In 2005, the worldwide insurance industry wrote premiums to the tune of $3,426 billion according to a Swiss Re study. Last year, life insurance grew by 3.9% and non-life by 0.6%. The 2003/04 trend towards improved capitalization and profitability continued in 2005 in both life and non-life insurance, the company says.

Insurance premiums amounted to a total of $3,426 billion in 2005, which is 7.7% of worldwide economic value creation (GDP). $1,974 billion came from life and $1,452 billion from non-life insurance policies.

Industrialized and emerging markets differed markedly in premium and growth terms: the industrialized countries generated over four fifths of world premiums, or $2,999 billion, but grew by only 1.9%. Meanwhile, the emerging markets benefited from their hardening currencies and generated $427 billion in premiums, attaining a growth rate of 6.9%. South and east Asia reported particularly strong growth of 9.5%.

Looking at insurance spending, people in industrialized countries spent about 9% of GDP on life and non-life protection. In the emerging markets, the respective shares ranged from 1.4% in the Middle East and central Asia to 5% in south and east Asia, Swiss Re’s study found.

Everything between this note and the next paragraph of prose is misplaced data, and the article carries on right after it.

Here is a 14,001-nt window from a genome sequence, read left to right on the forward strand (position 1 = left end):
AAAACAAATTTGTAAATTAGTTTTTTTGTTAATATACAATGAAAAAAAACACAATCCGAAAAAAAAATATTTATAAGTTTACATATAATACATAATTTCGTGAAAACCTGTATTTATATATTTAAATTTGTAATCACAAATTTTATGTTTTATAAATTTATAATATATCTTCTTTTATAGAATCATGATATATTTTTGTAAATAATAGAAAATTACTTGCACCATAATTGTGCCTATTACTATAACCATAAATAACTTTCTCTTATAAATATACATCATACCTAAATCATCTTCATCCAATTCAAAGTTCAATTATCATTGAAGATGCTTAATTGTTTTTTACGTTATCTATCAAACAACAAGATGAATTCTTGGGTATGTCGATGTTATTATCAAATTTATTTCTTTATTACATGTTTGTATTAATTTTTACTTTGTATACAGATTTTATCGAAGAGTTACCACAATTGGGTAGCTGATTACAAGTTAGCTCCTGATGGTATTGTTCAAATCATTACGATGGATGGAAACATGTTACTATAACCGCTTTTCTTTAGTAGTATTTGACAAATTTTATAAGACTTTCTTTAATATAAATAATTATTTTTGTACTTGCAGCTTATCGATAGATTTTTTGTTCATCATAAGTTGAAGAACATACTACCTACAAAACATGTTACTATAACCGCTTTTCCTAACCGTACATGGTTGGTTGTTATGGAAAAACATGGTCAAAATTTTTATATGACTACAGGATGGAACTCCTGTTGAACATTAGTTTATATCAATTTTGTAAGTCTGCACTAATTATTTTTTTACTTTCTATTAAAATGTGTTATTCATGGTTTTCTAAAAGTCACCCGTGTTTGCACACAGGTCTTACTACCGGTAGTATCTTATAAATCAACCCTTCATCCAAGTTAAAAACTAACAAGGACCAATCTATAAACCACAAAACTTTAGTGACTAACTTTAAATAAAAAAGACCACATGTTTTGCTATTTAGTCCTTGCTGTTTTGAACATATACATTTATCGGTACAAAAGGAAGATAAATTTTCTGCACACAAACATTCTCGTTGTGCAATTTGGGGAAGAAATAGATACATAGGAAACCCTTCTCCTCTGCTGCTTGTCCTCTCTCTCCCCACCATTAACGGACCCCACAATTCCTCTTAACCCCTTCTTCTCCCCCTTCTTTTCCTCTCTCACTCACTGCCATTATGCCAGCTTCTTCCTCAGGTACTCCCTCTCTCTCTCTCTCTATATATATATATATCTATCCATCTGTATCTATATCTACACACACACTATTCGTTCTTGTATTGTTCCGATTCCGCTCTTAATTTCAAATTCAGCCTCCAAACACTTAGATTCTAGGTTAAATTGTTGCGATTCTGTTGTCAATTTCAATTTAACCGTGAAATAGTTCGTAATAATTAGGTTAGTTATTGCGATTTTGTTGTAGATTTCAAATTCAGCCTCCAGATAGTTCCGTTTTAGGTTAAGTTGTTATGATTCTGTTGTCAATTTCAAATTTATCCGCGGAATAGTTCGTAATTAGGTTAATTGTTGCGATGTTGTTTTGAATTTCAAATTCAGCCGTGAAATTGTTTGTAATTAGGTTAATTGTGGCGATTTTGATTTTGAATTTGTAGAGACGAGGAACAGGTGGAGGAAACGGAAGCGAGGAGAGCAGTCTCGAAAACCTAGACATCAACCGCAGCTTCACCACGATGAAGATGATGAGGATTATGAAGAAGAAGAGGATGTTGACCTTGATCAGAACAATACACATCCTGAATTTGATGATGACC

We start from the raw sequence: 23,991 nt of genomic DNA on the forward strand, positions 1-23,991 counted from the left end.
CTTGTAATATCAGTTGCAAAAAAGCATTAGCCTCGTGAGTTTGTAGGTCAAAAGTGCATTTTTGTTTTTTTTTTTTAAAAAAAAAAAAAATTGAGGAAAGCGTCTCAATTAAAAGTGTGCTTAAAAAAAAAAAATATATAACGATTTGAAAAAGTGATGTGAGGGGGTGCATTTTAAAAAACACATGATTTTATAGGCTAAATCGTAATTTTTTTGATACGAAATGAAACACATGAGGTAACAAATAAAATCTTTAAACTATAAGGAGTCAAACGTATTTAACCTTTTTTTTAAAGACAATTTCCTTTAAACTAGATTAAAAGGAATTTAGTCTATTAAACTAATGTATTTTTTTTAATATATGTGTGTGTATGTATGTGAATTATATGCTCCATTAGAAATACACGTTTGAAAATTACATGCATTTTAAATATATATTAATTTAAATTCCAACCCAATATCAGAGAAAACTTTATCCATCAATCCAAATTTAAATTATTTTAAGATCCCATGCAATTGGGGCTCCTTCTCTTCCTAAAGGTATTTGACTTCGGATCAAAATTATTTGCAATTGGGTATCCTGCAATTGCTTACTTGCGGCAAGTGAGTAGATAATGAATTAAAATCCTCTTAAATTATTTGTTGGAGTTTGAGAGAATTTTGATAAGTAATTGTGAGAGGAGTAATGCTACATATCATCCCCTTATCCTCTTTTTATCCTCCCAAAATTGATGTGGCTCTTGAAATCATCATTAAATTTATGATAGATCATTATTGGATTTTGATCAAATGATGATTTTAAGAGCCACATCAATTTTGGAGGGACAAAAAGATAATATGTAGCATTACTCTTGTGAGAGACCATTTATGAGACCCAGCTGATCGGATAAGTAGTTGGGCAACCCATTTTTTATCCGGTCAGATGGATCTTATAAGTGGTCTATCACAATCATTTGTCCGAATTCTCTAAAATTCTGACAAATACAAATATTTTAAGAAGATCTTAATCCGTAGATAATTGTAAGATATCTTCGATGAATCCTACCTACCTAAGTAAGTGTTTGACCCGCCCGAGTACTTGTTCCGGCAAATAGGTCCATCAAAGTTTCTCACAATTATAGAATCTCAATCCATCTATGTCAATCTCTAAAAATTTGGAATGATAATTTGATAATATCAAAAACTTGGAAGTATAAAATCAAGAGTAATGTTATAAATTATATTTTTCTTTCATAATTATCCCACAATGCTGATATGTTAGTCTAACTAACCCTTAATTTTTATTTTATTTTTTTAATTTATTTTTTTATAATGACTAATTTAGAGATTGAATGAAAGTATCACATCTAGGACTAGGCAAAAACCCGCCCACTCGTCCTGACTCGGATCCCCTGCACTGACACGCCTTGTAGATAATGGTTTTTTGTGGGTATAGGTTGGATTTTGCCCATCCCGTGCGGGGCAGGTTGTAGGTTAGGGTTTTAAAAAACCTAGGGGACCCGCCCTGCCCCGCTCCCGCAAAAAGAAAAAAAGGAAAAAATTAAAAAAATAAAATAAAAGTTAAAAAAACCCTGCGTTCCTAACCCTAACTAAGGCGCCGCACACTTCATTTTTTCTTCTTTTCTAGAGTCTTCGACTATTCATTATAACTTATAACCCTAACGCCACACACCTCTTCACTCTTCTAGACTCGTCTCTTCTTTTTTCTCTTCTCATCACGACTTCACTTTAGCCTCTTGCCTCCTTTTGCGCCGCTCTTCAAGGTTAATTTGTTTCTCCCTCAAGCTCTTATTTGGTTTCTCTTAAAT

Life and non-life sectors showed entirely different developments: in life insurance, the trends towards increasing life expectancy and governments shifting social security over to private systems were the main growth drivers. In 2005, life insurers sold considerably more annuity products than in the previous years. They benefited from favorable stock markets, which fuelled unit-linked policies sales.

Swiss Re adds that the growing loan market generated more mortgage-related life insurance policies. Life insurers’ profitability and their financial strength improved.

The firm forecasts that premium growth in life insurance is expected to continue in 2006, given the favorable tax, demographic and financial market environment. In the US, non-life price increases will support premium growth, especially in lines of business affected by the large hurricane losses.

In other industrialized countries, easing prices should lead to a slight premium decrease, the report claims. Emerging markets are expected to continue on their growth path. Barring large catastrophes or stock market turmoil, profitability is expected to improve further in both the life and non-life sectors.